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State v. Heath

Court of Appeals of Louisiana, Fifth Circuit

December 27, 2017

STATE OF LOUISIANA
v.
RICHARD J. HEATH

         ON APPEAL FROM THE TWENTY-FOURTH JUDICIAL DISTRICT COURT PARISH OF JEFFERSON, STATE OF LOUISIANA NO. 15-2943, DIVISION "A" HONORABLE RAYMOND S. STEIB, JR., JUDGE PRESIDING

          COUNSEL FOR PLAINTIFF/APPELLEE, STATE OF LOUISIANA Paul D. Connick, Jr. Terry M. Boudreaux.

          COUNSEL FOR DEFENDANT/APPELLANT, RICHARD J. HEATH Bruce G. Whittaker.

          Panel composed of Judges Fredericka Homberg Wicker, Jude G. Gravois, and Robert A. Chaisson

          ROBERT A. CHAISSON, JUDGE.

         Defendant, Richard J. Heath, appeals his conviction and enhanced sentence for simple burglary of an inhabited dwelling. For the reasons that follow, we affirm defendant's conviction and sentence, as amended, and remand the matter for correction of errors patent as noted herein. In addition, we grant appellate counsel's motion to withdraw as attorney of record for defendant.

         PROCEDURAL HISTORY

         On May 18, 2015, the Jefferson Parish District Attorney filed a bill of information charging defendant with simple burglary of an inhabited dwelling, in violation of La. R.S. 14:62.2. Defendant pled not guilty at his arraignment on June 10, 2015. Thereafter, on November 19, 2015, defendant withdrew his not guilty plea and, after being advised of his rights, pled guilty as charged. In accordance with the plea agreement, the trial court sentenced defendant to twelve years with the Department of Corrections and directed that the first year be served without benefit of parole, probation, or suspension of sentence.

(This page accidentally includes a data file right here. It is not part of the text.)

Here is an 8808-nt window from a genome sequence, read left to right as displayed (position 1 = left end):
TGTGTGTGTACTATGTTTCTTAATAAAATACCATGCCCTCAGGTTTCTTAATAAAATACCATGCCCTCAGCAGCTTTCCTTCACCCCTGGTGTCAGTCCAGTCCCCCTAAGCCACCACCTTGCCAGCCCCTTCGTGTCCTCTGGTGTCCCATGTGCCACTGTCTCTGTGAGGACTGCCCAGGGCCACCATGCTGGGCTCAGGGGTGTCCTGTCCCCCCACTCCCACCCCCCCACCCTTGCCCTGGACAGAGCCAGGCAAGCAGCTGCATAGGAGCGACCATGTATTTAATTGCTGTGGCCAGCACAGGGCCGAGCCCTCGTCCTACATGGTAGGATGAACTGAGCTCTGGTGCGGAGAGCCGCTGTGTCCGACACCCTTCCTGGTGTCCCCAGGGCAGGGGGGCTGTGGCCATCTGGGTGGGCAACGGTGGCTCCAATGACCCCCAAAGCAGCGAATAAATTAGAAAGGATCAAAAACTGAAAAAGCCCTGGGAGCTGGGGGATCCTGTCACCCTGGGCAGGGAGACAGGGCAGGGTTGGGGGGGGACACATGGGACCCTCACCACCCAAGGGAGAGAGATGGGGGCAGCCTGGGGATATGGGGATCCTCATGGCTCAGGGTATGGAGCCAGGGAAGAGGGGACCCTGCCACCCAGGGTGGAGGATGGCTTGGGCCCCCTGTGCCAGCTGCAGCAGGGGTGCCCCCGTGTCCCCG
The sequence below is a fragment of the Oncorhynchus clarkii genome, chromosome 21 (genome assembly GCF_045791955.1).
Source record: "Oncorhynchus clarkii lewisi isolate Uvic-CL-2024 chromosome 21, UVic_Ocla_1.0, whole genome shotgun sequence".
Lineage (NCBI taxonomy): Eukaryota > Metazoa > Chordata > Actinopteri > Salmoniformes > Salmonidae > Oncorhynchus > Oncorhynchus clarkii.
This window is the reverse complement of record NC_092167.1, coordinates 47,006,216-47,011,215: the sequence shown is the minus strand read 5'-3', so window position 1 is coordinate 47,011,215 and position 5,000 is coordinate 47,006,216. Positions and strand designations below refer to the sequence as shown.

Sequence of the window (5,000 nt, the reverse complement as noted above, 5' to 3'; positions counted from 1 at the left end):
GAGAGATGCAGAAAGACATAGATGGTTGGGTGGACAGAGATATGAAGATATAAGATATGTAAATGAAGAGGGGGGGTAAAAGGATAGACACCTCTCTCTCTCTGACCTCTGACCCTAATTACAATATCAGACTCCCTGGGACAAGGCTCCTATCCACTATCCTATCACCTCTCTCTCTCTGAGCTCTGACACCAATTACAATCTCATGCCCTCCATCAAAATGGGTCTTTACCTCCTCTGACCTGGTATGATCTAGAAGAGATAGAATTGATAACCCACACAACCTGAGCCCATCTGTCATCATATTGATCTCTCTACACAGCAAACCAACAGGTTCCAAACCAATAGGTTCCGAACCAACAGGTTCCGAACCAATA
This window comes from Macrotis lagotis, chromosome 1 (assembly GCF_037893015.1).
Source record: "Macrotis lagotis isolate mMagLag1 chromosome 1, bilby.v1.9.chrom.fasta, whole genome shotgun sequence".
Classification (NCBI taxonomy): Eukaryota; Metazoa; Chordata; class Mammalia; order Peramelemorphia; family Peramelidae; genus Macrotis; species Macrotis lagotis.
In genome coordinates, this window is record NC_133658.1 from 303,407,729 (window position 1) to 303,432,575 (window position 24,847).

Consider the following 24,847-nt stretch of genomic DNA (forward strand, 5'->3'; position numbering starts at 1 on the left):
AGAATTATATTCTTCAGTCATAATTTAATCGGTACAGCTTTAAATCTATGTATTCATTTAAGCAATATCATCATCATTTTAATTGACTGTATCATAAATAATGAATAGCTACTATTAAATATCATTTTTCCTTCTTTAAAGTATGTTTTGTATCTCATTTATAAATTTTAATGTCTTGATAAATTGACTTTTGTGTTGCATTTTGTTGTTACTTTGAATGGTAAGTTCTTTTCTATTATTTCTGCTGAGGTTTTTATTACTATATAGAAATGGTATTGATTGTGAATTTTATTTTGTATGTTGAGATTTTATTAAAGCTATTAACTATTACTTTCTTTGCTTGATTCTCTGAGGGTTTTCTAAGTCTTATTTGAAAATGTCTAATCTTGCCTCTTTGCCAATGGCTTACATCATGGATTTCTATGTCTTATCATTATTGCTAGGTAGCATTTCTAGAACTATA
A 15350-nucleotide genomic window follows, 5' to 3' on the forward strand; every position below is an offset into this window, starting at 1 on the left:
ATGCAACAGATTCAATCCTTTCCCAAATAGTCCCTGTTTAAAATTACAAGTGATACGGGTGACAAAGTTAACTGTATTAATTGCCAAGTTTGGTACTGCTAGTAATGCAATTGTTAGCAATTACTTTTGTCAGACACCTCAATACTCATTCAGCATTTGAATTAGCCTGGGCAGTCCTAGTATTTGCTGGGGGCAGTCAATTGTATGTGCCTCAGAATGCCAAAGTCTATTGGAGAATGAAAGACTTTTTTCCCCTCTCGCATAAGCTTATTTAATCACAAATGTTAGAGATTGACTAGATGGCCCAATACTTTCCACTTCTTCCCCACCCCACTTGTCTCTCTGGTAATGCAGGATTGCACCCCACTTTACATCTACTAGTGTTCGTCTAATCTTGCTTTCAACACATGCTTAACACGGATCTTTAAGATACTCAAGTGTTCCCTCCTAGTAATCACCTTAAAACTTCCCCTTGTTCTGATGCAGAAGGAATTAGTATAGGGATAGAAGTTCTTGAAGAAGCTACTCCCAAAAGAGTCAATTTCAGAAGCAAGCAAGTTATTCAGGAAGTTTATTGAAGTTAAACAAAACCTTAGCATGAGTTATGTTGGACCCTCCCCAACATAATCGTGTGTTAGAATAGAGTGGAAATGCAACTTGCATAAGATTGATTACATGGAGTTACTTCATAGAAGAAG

The State then filed a bill of information, pursuant to the provisions of La. R.S. 15:529.1, seeking to have defendant adjudicated a second felony offender. After defendant stipulated to the multiple bill, the trial court vacated defendant's original sentence and resentenced him as a second felony offender to twelve years with the Department of Corrections without benefit of parole, probation, or suspension of sentence. The trial court ordered that defendant's sentence run concurrently with the sentence imposed in district court case number 14-1462 and with any other sentence defendant might be serving.

         On August 17, 2017, the trial court granted defendant's motion for an out-of-time appeal.

         ANDERS BRIEF

         Under the procedure adopted by this Court in State v. Bradford, 95-929 (La. App. 5 Cir. 6/25/96), 676 So.2d 1108, 1110-11,[1] appointed appellate counsel has filed a brief asserting that he has thoroughly reviewed the trial court record and cannot find any non-frivolous issues to raise on appeal. Accordingly, pursuant to Anders v. California, 386 U.S. 738, 87 S.Ct. 1396, 18 L.Ed.2d 493 (1967) and State v. Jyles, 96-2669 (La. 12/12/97), 704 So.2d 241 (per curiam), appointed appellate counsel requests permission to withdraw as attorney of record for defendant.

         When conducting a review for compliance with Anders, an appellate court must conduct an independent review of the record to determine whether the appeal is wholly frivolous. If, after an independent review, the reviewing court determines there are no non-frivolous issues for appeal, it may grant counsel's motion to withdraw and affirm the defendant's conviction and sentence. State v. Bradford, 676 So.2d at 1110.

         In this case, defendant's appellate counsel has complied with the procedures for filing an Anders brief. He sets forth the procedural history of the case as well as the circumstances surrounding defendant's guilty pleas and sentencing. In particular, appellate counsel points out that defendant pled guilty and was sentenced pursuant to a counseled plea agreement, that defendant did not preserve any rulings for review under State v. Crosby, 338 So.2d 584 (La. 1976), and that defendant waived all non-jurisdictional defects by entering an unqualified guilty plea. Appellate counsel further sets forth that defendant's guilty pleas to the original and multiple offender bills of information were not constitutionally infirm because defendant was advised of and indicated that he understood the rights that would be waived by pleading guilty. Further, appellate counsel recognizes that defendant was not forced, coerced, or threatened to enter the guilty pleas, and that the sentences were imposed in conformity with the plea agreements. Defendant's appellate counsel ...


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